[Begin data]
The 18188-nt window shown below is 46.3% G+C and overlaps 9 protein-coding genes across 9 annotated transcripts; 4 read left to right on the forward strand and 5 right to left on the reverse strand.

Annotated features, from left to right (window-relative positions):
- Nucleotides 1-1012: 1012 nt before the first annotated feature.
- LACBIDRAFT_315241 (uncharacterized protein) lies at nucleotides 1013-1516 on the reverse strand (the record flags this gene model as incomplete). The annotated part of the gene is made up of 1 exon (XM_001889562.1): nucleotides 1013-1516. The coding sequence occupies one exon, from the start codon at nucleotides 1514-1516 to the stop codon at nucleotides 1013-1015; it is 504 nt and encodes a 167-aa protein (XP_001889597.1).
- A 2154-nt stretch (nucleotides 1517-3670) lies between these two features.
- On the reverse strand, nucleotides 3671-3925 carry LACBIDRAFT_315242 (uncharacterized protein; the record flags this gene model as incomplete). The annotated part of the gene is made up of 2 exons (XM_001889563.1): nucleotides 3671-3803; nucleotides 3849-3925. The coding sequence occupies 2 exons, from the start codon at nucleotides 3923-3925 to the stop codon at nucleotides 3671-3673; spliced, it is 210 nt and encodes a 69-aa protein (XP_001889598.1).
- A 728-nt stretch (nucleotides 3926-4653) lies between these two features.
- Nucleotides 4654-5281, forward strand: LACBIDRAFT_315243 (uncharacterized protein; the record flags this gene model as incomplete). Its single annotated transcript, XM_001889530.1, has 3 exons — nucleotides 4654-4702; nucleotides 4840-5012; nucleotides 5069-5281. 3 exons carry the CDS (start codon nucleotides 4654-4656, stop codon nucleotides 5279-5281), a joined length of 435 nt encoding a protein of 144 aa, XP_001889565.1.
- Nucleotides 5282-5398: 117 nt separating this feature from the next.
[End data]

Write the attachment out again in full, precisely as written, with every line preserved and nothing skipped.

The 18188-nt window shown below is 46.3% G+C and overlaps 9 protein-coding genes across 9 annotated transcripts; 4 read left to right on the forward strand and 5 right to left on the reverse strand.

Annotated features, from left to right (window-relative positions):
- Nucleotides 1-1012: 1012 nt before the first annotated feature.
- LACBIDRAFT_315241 (uncharacterized protein) lies at nucleotides 1013-1516 on the reverse strand (the record flags this gene model as incomplete). The annotated part of the gene is made up of 1 exon (XM_001889562.1): nucleotides 1013-1516. The coding sequence occupies one exon, from the start codon at nucleotides 1514-1516 to the stop codon at nucleotides 1013-1015; it is 504 nt and encodes a 167-aa protein (XP_001889597.1).
- A 2154-nt stretch (nucleotides 1517-3670) lies between these two features.
- On the reverse strand, nucleotides 3671-3925 carry LACBIDRAFT_315242 (uncharacterized protein; the record flags this gene model as incomplete). The annotated part of the gene is made up of 2 exons (XM_001889563.1): nucleotides 3671-3803; nucleotides 3849-3925. The coding sequence occupies 2 exons, from the start codon at nucleotides 3923-3925 to the stop codon at nucleotides 3671-3673; spliced, it is 210 nt and encodes a 69-aa protein (XP_001889598.1).
- A 728-nt stretch (nucleotides 3926-4653) lies between these two features.
- Nucleotides 4654-5281, forward strand: LACBIDRAFT_315243 (uncharacterized protein; the record flags this gene model as incomplete). Its single annotated transcript, XM_001889530.1, has 3 exons — nucleotides 4654-4702; nucleotides 4840-5012; nucleotides 5069-5281. 3 exons carry the CDS (start codon nucleotides 4654-4656, stop codon nucleotides 5279-5281), a joined length of 435 nt encoding a protein of 144 aa, XP_001889565.1.
- Nucleotides 5282-5398: 117 nt separating this feature from the next.